World’s First Hydrogen-Powered Train Hits the Tracks in Germany
Germany on Monday, 17 September, rolled out the world’s first hydrogen-powered train. The initiative is a push to challenge the might of polluting diesel trains with costlier but more eco-friendly technology.
Two bright blue Coradia iLint trains, built by French TGV-maker Alstom, began running a 100-kilometre route between the towns and cities of Cuxhaven, Bremerhaven, Bremervoerde and Buxtehude in northern Germany – a stretch normally plied by diesel trains.
Alstom has said it plans to deliver another 14 of the zero-emissions trains to Lower Saxony state by 2021, with other German states also expressing an interest.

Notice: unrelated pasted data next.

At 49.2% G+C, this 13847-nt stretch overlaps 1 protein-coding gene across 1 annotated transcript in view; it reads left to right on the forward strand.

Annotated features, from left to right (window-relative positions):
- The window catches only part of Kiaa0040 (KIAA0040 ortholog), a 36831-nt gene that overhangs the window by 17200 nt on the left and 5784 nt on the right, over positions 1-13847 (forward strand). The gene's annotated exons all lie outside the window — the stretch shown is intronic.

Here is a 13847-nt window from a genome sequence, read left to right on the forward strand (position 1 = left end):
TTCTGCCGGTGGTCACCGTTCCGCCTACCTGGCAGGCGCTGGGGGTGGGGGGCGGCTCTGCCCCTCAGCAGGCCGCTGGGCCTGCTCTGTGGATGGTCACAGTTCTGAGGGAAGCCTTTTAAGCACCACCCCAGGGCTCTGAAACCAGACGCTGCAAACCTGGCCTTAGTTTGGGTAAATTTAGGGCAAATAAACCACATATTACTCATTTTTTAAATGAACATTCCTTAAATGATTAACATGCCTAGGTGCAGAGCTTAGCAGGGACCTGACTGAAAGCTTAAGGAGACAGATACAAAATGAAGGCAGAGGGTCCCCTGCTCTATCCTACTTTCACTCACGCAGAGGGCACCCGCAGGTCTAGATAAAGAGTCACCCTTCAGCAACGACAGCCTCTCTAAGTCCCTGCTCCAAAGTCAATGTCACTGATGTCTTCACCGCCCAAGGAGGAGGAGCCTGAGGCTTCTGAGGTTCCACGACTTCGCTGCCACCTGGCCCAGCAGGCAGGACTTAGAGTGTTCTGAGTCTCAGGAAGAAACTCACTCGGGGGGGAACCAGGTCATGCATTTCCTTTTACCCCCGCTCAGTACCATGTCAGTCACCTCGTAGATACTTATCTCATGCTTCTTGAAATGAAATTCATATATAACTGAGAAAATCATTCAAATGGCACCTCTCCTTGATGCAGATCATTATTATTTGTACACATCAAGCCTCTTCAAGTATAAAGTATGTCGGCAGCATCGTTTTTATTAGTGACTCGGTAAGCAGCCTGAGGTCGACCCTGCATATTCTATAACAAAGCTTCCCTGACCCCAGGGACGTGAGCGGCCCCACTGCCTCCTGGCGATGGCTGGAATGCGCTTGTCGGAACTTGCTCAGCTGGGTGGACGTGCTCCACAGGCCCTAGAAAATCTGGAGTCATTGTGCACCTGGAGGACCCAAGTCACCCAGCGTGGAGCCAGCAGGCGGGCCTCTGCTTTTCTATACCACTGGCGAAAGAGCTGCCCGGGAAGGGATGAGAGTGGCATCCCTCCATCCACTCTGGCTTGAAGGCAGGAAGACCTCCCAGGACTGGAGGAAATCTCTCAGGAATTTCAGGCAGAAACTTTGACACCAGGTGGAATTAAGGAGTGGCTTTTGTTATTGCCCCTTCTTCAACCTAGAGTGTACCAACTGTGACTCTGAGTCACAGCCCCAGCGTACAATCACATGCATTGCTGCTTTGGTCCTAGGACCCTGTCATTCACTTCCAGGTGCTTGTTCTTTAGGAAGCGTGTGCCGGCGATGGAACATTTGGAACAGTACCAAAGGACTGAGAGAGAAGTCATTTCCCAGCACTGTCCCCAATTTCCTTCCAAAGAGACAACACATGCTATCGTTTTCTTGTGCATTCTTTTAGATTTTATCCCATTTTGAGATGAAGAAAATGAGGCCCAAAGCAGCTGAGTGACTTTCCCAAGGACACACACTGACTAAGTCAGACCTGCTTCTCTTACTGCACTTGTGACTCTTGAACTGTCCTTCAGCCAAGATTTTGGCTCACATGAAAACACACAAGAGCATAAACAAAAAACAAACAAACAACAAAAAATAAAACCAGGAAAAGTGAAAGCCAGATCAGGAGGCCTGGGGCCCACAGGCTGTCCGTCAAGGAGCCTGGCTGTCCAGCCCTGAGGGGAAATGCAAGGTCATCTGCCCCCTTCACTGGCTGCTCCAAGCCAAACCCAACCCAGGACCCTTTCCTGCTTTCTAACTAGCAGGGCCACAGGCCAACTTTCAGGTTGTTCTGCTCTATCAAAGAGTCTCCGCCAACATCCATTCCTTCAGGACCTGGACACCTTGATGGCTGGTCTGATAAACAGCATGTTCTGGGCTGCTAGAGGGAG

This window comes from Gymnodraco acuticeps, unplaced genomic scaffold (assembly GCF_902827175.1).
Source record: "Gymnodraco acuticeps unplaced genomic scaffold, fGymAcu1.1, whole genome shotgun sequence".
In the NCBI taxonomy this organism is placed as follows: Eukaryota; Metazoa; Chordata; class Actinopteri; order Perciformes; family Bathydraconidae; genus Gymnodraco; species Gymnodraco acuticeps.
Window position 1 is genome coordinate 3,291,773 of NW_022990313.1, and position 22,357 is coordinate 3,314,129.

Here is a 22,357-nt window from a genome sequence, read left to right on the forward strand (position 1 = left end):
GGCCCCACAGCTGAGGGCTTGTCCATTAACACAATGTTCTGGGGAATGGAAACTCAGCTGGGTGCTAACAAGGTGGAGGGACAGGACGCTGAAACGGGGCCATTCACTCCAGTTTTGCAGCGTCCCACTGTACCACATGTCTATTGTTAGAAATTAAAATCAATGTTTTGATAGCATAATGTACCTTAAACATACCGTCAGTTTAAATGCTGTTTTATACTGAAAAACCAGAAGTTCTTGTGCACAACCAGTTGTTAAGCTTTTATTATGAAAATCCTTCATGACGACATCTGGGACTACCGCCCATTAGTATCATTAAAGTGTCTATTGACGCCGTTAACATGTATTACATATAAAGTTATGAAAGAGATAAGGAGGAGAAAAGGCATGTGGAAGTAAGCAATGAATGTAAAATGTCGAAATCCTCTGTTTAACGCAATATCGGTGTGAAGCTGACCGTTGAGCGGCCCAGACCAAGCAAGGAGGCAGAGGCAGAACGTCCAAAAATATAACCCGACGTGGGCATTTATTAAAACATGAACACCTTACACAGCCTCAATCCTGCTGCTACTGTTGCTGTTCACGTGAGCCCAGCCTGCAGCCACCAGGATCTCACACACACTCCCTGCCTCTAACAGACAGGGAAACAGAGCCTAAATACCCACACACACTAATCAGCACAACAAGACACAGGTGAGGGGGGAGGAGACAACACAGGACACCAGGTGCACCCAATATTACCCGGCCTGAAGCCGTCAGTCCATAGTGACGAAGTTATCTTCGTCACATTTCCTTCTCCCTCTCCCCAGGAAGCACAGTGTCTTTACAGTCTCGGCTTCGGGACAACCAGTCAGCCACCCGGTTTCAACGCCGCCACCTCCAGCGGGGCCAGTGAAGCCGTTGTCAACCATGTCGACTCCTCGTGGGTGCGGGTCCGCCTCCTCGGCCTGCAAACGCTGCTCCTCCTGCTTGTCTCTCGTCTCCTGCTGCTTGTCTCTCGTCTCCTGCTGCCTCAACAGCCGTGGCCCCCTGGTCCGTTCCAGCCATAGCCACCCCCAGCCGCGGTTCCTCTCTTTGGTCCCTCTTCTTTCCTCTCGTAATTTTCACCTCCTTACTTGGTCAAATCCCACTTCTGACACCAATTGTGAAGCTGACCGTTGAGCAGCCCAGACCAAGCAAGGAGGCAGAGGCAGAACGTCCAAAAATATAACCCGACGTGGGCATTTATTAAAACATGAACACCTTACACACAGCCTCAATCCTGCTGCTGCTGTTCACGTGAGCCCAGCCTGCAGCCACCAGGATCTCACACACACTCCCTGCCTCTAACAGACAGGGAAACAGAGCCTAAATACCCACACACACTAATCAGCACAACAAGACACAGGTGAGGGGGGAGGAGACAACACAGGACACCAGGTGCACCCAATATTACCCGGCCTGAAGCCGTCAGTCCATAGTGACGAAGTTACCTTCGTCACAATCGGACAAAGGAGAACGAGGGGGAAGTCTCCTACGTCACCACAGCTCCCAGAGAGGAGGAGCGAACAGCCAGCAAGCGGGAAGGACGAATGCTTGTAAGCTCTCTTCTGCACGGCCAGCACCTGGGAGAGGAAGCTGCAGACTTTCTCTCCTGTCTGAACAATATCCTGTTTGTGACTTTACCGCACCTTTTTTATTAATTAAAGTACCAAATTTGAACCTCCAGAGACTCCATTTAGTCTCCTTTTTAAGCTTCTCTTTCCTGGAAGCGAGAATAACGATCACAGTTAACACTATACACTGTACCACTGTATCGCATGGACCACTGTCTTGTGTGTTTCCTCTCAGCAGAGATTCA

Hydrogen trains are equipped with fuel cells that produce electricity through a combination of hydrogen and oxygen, a process that leaves steam and water as the only emissions. Excess energy is stored in ion lithium batteries on board the train.
Alstom is betting on the technology as a greener, quieter alternative to diesel on non-electrified railway lines – an attractive prospect to many German cities scrambling to combat air pollution.
Other countries are also looking into hydrogen trains, Alstom said, including Britain, the Netherlands, Denmark, Norway, Italy and Canada.
In France, the government has already said it wants the first hydrogen train to be on the rails by 2022.